PW Insider reported the following sad news:

Brian Knighton, professionally known as Axl Rotten, was found deceased today in Baltimore, Maryland. According to sources we have spoken with, he was found by authorities in a motel. He had tweeted earlier today, so the belief is he passed away sometime in the last ten hours. Knighton was only 44 years old.
Knighton was best known for his run in the original Extreme Championship Wrestling, where a feud with his storyline brother and former tag team partner Ian Rotten resulted in ECW getting a ton of magazine press and online buzz for the usage of barbed wire baseball bats and a level of blood and violence that wasn’t the norm in 1995 anywhere but some of the Japanese death match promotions. The feud was named the 1995 “Feud of the Year” by Pro Wrestling Illustrated Magazine and at the time, the throwback to the old days of wide-eyed, bloody photos in the magazines, mixed with the storyline of two “brothers” trying to maim each other with barbed wire, led to ECW far more coverage than it would have likely

Knighton, as Rotten, was trained by late WCW enhancement talent Joey Maggs and Maryland independent wrestler Ricky Lawless. Although he grew up in Baltimore, Rotten was billed as from the UK and for a time carried a cockney accent. His ring name was a tribute to heavy metal and punk rockers Axl Rose and Johnny Rotten. Metal music was a huge influence for Knighton, who was specifically a massive Kiss fan./p>

After wrestling in the Mid-Eastern Wrestling Federation in Maryland, Rotten and his “brother” Ian (who was broke into the business by Axl) appeared on the early episodes of The Global Wrestling Federation, a promotion run out of the Sportatorium in Dallas, Texas that initially had a nice collection of talent and a daily ESPN afternoon timeslot.

Prior to that run, Rotten had a short and somewhat forgotten run in World Championship Wrestling, where he was brought in to work with “The Rapmaster” PN Newz, a hip hop character booker Dusty Rhodes was trying to get over at the time. Rotten rarely, if ever, worked TV but did appear on a number of house shows.

RRotten also had several runs in Memphis, appearing at different time periods for the promotion before he really made a name for himself and then later, after his feud with Ian Rotten in ECW ran it’s course to give himself and the ECW fans a break from all the violence he did over the course of the feud.

When Paul Heyman took over the booking in ECW, Rotten found himself a home for much of his career. He and Ian were originally brought in as Terry Funk’s “Few Good Men” and would run interference for him during his feuds with Sabu and Shane Douglas during the fledgling era of the company. The two would feud with the two other signature ECW tag teams of the era – The Public Enemy and The Pitbulls, putting on entertaining brawls.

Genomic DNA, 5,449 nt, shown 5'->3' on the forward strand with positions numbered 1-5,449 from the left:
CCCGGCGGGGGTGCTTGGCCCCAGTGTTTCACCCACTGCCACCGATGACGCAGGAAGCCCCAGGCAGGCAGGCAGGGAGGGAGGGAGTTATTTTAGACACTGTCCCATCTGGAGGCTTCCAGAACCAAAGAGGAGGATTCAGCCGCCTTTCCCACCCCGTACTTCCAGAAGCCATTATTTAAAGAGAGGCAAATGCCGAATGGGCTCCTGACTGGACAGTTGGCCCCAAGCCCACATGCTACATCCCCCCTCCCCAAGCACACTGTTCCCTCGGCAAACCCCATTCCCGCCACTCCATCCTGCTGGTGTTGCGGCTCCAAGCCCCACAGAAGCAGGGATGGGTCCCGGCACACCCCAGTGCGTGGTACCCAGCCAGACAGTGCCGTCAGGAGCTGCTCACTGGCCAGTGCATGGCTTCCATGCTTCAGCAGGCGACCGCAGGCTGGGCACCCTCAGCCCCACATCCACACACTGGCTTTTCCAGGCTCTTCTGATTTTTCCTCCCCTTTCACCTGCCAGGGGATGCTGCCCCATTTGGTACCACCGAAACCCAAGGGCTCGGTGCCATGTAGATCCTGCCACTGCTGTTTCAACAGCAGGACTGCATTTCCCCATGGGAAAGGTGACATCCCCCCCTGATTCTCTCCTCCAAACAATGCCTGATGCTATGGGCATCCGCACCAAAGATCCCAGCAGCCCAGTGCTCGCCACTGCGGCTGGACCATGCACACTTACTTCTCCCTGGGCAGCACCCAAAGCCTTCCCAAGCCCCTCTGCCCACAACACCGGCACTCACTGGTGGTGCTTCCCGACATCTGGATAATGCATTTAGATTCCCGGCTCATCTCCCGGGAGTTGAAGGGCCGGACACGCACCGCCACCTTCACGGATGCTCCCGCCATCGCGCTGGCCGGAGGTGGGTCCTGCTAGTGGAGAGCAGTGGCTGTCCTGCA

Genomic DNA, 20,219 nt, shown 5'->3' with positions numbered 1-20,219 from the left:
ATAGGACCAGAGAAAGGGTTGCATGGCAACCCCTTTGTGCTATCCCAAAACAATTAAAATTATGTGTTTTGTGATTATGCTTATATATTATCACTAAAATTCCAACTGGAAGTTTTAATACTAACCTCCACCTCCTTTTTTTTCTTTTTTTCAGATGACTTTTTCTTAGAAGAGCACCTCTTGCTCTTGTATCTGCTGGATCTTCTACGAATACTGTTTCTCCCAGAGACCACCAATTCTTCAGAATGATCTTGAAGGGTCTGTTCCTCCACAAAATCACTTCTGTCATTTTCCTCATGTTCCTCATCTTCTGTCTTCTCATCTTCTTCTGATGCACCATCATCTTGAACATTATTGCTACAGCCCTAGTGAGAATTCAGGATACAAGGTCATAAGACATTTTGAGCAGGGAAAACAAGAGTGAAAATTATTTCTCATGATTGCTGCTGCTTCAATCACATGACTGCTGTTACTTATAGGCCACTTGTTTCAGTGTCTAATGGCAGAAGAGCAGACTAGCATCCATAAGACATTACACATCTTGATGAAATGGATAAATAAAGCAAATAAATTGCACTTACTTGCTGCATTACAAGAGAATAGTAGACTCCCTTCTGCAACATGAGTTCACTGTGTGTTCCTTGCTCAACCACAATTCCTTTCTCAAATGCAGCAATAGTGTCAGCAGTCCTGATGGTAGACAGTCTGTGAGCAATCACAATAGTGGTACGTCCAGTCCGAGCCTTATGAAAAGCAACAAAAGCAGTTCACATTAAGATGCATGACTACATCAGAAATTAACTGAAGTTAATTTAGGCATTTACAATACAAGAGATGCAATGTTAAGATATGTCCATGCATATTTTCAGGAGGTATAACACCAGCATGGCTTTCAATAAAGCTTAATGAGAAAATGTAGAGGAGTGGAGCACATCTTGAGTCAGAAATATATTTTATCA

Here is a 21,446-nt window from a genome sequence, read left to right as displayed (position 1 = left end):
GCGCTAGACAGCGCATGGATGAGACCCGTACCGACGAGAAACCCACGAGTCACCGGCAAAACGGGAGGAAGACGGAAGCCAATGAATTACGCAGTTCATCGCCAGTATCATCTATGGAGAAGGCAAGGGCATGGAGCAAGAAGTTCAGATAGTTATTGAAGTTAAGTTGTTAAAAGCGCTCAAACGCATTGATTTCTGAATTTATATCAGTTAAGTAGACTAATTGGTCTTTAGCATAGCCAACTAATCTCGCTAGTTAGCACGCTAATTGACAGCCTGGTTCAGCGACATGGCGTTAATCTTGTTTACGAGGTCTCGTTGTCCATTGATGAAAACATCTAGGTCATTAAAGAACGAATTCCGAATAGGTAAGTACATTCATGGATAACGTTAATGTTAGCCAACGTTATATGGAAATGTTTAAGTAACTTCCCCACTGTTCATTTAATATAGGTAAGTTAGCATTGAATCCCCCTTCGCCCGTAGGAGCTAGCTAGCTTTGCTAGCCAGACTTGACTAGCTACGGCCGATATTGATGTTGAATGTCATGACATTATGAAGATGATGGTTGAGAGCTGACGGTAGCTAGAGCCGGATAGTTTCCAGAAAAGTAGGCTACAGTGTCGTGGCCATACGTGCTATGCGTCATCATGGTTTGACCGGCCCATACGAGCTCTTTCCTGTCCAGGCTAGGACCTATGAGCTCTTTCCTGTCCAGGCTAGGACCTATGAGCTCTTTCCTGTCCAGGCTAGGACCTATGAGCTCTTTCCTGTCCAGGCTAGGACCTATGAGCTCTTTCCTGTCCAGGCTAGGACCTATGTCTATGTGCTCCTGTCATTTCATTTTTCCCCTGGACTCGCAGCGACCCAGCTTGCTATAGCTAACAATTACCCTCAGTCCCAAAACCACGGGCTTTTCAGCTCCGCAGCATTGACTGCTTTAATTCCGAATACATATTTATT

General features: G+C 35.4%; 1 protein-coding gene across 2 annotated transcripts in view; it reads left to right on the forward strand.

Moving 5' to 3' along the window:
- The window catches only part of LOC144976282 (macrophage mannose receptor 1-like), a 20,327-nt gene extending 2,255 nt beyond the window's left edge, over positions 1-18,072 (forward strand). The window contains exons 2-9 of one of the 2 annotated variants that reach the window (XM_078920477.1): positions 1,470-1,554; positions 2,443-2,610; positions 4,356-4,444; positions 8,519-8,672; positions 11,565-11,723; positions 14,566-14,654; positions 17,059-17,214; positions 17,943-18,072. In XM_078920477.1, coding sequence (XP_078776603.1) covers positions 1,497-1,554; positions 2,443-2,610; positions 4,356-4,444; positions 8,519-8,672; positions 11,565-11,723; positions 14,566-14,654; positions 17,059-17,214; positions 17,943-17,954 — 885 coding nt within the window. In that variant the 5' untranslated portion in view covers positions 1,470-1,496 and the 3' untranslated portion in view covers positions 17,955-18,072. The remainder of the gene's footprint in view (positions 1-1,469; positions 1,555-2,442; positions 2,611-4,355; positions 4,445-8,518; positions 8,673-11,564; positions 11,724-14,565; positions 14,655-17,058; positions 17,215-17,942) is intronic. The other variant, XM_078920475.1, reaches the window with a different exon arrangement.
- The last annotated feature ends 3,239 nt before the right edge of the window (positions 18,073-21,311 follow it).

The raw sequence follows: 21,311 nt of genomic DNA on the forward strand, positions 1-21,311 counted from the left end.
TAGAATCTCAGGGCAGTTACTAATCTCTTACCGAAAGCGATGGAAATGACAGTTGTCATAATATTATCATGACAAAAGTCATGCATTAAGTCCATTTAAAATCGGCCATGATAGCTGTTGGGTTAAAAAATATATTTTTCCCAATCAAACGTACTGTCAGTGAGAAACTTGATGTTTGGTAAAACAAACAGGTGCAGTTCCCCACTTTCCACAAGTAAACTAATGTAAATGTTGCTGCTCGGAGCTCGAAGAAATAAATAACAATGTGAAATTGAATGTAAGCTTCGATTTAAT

At the end of 1995, The Pitbulls and The Rottens faced off in a bout where the losing team would never team again in ECW. At the time, wrestling stipulations were discarded left and right. Wanting to be different, Paul Heyman stuck to the stipulation and the two never teamed officially again, although it was teased once. The dedication to respecting the fans with the stipulation was so strong that years after ECW closed, Axl and Ian were involved in a brawl together at Jeremy Borash’s Hardcore Homecoming event in Philadelphia and they and the promoters made it clear there was never an “official match” so that the stipulation wasn’t technically violated.

While Rotten was a solid – and at times, great – performer, he was also his own worst enemy at times. It would never fail that any time Paul Heyman and ECW put some momentum behind him or gave him some television time, that Rotten would inevitably have something happen where he, either backstage or in the ring, would do something that would cause the promotion to hold back on pushing him.

As time went on, he was absolutely angry about seeing others pushed to more prominent positions. While he was around longer and was put with D-Von Dudley as a tag team to help bring D-Von along, when time came for D-Von to get the big push, the ECW Tag Team titles, the PPV and WWF TV appearances, etc. that came with the push, Rotten would often voice privately that he was the one who scarred his arms and face for the company and wasn’t being treated fairly or appreciated for his contribution.

The reality, which Rotten may or may not have figured out at some point in his life, was that he was his on a very wn worst enemy. If there was a second-worst enemy, it was his personal drug addiction. By his own admission during interviews, he had been through rehab a number of times and he regularly told friends that he had been “x” days sober and this time, he was finally beyond his addictions. Even with the help of the WWE Wellness Program, which assisted him and spent far more money on his health than Rotten could have made the company given how little time he spent under contract to the company, Knighton would still, eventually return to old behavior, to the point that those who had been his best friends in the Maryland wrestling scene had given up on him.